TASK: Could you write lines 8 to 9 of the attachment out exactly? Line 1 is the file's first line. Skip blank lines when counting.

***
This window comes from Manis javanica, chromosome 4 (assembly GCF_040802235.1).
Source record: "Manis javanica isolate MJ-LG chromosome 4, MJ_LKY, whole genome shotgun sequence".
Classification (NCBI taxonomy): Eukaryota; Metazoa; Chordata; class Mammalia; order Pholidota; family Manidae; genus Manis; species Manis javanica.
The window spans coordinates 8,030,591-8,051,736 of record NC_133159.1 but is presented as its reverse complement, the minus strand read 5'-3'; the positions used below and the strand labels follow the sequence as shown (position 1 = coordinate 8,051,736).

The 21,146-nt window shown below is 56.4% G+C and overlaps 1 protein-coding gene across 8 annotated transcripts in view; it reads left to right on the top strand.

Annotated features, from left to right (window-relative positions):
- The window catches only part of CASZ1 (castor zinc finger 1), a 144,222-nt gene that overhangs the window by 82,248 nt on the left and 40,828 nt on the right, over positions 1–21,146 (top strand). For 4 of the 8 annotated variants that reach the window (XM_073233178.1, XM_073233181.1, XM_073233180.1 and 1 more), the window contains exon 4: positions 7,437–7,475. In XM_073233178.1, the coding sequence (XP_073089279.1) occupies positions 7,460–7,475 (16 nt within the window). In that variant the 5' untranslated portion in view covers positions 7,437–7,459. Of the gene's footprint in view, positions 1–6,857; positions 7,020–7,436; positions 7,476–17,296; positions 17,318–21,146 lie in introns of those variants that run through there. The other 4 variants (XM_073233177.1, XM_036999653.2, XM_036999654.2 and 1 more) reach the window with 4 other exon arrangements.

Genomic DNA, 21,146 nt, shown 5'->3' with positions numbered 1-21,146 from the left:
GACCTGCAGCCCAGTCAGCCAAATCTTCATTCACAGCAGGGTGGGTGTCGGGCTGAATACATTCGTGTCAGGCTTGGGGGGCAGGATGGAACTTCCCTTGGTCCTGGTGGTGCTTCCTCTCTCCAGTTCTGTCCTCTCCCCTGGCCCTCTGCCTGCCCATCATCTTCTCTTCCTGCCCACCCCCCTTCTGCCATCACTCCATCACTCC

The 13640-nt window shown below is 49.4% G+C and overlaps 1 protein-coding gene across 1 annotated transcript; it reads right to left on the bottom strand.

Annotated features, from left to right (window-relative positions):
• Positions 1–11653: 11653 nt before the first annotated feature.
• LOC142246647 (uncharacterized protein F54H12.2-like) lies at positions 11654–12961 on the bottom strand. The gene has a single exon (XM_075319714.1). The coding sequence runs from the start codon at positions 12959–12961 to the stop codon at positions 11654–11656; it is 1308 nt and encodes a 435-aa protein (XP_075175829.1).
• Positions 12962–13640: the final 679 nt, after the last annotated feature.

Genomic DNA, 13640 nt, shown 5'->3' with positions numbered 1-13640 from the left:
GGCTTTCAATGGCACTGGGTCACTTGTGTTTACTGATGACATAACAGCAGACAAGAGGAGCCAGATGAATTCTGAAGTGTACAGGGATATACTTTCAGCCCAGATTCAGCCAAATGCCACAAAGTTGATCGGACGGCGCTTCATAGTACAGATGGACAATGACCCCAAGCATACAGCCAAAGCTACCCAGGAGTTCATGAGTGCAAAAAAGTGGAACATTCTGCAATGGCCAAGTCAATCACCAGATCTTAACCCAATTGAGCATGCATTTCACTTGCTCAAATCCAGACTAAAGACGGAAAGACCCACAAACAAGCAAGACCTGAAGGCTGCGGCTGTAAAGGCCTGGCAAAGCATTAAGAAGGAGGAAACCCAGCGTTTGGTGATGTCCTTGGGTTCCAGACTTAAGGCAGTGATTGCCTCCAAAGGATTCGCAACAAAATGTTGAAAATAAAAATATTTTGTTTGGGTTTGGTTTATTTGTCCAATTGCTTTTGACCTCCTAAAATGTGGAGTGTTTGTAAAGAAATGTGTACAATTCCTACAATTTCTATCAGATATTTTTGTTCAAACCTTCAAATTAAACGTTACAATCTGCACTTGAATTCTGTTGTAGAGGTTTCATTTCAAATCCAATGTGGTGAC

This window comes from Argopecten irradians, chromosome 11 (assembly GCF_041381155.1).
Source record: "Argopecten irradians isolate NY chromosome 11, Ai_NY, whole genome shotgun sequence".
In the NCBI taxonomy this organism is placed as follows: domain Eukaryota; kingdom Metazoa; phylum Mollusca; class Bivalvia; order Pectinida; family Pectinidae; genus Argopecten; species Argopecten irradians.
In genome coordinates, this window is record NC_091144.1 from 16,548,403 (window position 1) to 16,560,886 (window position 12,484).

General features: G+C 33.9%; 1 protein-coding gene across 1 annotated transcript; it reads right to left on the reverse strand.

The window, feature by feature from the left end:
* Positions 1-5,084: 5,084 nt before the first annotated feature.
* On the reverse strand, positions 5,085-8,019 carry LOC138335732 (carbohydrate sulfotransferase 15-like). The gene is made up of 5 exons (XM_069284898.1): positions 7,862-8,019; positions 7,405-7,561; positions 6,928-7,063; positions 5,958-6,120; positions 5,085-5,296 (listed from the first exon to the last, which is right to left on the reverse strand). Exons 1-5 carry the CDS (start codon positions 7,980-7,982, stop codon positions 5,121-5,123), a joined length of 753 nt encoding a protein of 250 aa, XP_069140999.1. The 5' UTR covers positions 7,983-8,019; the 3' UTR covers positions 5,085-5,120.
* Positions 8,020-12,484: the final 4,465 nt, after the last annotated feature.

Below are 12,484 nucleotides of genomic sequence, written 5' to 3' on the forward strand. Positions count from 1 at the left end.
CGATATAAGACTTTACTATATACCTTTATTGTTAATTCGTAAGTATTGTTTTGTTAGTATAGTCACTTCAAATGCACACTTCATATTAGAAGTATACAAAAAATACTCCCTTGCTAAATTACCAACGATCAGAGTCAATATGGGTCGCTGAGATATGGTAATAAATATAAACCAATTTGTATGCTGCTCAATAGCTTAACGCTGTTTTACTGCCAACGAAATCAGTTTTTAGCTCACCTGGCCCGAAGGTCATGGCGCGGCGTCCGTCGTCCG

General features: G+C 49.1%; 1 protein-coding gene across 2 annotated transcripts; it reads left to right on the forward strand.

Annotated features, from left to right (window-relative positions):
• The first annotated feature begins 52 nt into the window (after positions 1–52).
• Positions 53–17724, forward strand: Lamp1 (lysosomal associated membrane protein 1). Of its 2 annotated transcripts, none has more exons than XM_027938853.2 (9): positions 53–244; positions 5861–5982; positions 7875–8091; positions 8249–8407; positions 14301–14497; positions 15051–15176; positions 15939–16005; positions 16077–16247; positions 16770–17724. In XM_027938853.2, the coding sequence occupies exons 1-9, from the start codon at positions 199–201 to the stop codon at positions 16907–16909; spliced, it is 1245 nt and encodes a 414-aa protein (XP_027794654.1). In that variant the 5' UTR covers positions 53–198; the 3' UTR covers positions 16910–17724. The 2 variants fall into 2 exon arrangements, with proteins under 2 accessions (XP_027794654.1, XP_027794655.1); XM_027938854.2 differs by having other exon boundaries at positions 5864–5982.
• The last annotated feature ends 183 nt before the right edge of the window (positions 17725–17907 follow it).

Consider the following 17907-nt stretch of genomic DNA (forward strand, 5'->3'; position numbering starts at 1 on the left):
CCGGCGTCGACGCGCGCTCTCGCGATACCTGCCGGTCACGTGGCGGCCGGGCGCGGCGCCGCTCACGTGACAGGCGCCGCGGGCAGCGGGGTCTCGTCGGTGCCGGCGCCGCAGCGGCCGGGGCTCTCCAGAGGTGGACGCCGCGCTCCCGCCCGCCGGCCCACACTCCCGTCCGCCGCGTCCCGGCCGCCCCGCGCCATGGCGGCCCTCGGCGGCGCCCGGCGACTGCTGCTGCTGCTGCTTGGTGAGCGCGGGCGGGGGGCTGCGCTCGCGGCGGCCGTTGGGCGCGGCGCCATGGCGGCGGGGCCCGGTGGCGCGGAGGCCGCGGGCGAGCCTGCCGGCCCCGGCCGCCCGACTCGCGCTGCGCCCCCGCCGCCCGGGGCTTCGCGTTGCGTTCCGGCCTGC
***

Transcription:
Genomic DNA, 21,146 nt, shown 5'->3' with positions numbered 1-21,146 from the left:
GACCTGCAGCCCAGTCAGCCAAATCTTCATTCACAGCAGGGTGGGTGTCGGGCTGAATACATTCGTGTCAGGCTTGGGGGGCAGGATGGAACTTCCCTTGGTCCTGGTGGTGCTTCCTCTCTCCAGTTCTGTCCTCTCCCCTGGCCCTCTGCCTGCCCATCATCTTCTCTTCCTGCCCACCCCCCTTCTGCCATCACTCCATCACTCC